Then there’s the matter of philanthropy, which is another required element of food festivals. However, Scattergood says that events at all price points in this festival are not only supporting various food-related causes financially, but are literally putting their money where their mouths are. She adds the money goes direct to the organizations that feed the homeless, as opposed to other festivals handing out a random token amount handed out for exposure and good PR.

‘One of the reasons why José Andrés is coming is because he co-founded LA Kitchen, and walks the walk in his own kitchen,’ she says. ‘What we’re trying to do through the month-long format is to not only focus on innovative restaurants at different price points, but also the farmers’ markets and food kitchens helping the poor. We have food bank representatives at the events, which not only allows attendees to feel good about the money they are spending in the immediate, but also learn more about other things they can do to be a part of the solution with the food bank. Learning, for example, about how your kids can volunteer on a Saturday to help out at the food bank.’

Scattergood also affirms that from a pragmatic standpoint, with LA dealing with drought and the effects of global warming and the city’s homelessness problem, the events in one way or another are engineered to encourage attendees to participate in a meaningful way: to not just come to the events, but to take the spirit of them home, translate the knowledge, and apply it to daily life.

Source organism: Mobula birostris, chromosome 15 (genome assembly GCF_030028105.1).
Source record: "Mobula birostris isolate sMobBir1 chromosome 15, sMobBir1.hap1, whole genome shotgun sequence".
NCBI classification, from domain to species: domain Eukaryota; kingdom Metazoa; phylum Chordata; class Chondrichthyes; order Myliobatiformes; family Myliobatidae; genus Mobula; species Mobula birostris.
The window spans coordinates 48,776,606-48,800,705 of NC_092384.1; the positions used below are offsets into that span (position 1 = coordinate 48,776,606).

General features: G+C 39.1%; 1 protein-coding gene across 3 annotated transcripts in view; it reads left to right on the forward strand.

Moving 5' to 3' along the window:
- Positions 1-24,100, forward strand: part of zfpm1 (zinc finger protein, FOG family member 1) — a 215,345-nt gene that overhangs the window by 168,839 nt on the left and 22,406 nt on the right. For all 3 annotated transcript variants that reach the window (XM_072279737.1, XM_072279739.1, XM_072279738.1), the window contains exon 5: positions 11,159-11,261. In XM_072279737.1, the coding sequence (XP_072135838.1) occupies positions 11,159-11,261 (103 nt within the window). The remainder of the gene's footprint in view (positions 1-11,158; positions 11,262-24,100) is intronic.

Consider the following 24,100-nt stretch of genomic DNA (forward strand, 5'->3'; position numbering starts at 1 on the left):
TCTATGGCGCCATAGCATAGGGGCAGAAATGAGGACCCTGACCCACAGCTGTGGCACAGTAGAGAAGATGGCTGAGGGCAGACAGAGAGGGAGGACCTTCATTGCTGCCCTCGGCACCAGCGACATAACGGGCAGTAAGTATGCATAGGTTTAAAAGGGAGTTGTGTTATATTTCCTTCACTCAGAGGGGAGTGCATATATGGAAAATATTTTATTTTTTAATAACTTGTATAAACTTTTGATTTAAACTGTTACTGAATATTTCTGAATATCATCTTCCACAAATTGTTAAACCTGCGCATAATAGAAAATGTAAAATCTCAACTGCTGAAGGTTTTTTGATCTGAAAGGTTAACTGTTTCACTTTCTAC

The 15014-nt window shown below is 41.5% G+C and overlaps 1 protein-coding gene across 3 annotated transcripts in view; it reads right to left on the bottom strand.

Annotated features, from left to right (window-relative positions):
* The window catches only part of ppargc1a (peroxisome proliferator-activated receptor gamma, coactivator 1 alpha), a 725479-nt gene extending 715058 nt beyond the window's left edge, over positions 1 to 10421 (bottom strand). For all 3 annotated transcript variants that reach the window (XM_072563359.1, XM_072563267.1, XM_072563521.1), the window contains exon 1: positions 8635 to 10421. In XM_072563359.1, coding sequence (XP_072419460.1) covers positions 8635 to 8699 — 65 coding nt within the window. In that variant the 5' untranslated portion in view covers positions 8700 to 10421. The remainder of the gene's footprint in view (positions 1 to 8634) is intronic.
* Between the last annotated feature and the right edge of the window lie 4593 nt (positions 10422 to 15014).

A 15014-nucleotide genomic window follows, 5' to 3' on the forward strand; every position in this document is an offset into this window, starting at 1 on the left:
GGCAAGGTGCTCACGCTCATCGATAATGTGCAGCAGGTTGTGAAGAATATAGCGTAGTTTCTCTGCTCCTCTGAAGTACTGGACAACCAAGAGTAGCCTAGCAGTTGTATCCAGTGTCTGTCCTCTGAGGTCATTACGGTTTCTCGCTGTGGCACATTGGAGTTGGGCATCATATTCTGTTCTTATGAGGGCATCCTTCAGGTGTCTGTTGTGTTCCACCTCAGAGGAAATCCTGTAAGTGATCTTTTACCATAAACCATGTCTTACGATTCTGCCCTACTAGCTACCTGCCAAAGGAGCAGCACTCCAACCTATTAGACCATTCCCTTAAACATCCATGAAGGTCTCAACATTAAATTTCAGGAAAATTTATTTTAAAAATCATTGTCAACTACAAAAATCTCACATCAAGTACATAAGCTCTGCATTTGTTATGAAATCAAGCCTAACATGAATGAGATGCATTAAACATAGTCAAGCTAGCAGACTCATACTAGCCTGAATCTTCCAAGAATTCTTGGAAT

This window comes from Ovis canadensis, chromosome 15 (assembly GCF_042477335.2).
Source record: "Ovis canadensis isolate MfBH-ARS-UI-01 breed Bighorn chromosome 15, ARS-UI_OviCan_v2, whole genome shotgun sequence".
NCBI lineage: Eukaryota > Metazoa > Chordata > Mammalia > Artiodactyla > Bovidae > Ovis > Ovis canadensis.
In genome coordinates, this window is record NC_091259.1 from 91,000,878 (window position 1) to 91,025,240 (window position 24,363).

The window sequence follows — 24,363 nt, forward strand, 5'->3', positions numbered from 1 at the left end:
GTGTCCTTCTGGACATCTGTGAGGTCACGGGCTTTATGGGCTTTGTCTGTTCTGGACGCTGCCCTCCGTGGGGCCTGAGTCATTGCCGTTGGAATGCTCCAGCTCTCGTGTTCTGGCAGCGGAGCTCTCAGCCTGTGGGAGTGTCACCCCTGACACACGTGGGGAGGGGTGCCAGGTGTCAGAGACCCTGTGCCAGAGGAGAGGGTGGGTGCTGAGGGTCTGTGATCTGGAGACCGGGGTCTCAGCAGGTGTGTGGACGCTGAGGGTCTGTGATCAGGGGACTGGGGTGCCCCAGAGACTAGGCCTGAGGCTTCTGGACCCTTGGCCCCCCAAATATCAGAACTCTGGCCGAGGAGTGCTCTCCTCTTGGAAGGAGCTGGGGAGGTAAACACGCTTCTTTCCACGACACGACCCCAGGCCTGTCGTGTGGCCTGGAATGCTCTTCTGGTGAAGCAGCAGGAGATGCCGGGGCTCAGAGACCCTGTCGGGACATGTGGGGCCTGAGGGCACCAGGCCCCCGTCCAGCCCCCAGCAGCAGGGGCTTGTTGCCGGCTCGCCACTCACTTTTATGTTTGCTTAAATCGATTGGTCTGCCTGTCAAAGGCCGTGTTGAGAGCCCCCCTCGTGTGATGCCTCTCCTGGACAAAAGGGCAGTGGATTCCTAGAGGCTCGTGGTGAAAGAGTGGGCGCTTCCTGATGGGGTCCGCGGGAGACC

‘Tokenism only goes so far,’ she says. ‘It feels good to show the public what these chefs are doing in their own kitchen to improve things on a sustainability front. As I see it, we’re opening the curtain so people can see it’s not just for hype or a photo op. What we want people to understand is how low profit margins are at restaurants, with the minimum wage and other expenses going up, and the cost of living rising which, in turn, cause restaurants to open and close in a shorter period of time. These interactions make ordinary people connect to the causality and changes in the way they eat because the better understand the food chain they are a part of.’

Scattergood’s views and hopes for Food Bowl also stem from her own beginnings, which reflect the way many people in Los Angeles (and everywhere else) who are aware of food’s origins, sustainability, and related social issues think about the subject.

‘I grew up in a modest home where my mother made things like yoghurt from scratch,’ she says. ‘She did not do it because she was some kind of artisan or hipster. She did it because she had modest means, and it’s interesting to see how survival strategies and luxury come together. Seeing how to work it into one’s life gives people empowerment and control. Great ideas come from things that are originally done purely for practicality.’

When you think about it, blues, rock, and pop music arose from similar circumstances. And it is this mindset with which Scattergood and others behind Food Bowl will help food lovers of all stripes to get their fill of favourite dishes while providing some nourishing food for thought.

To learn more about the Los Angeles Food Bowl, its charitable tie-ins, and to view and sign up for various events, visit lafoodbowl.com. •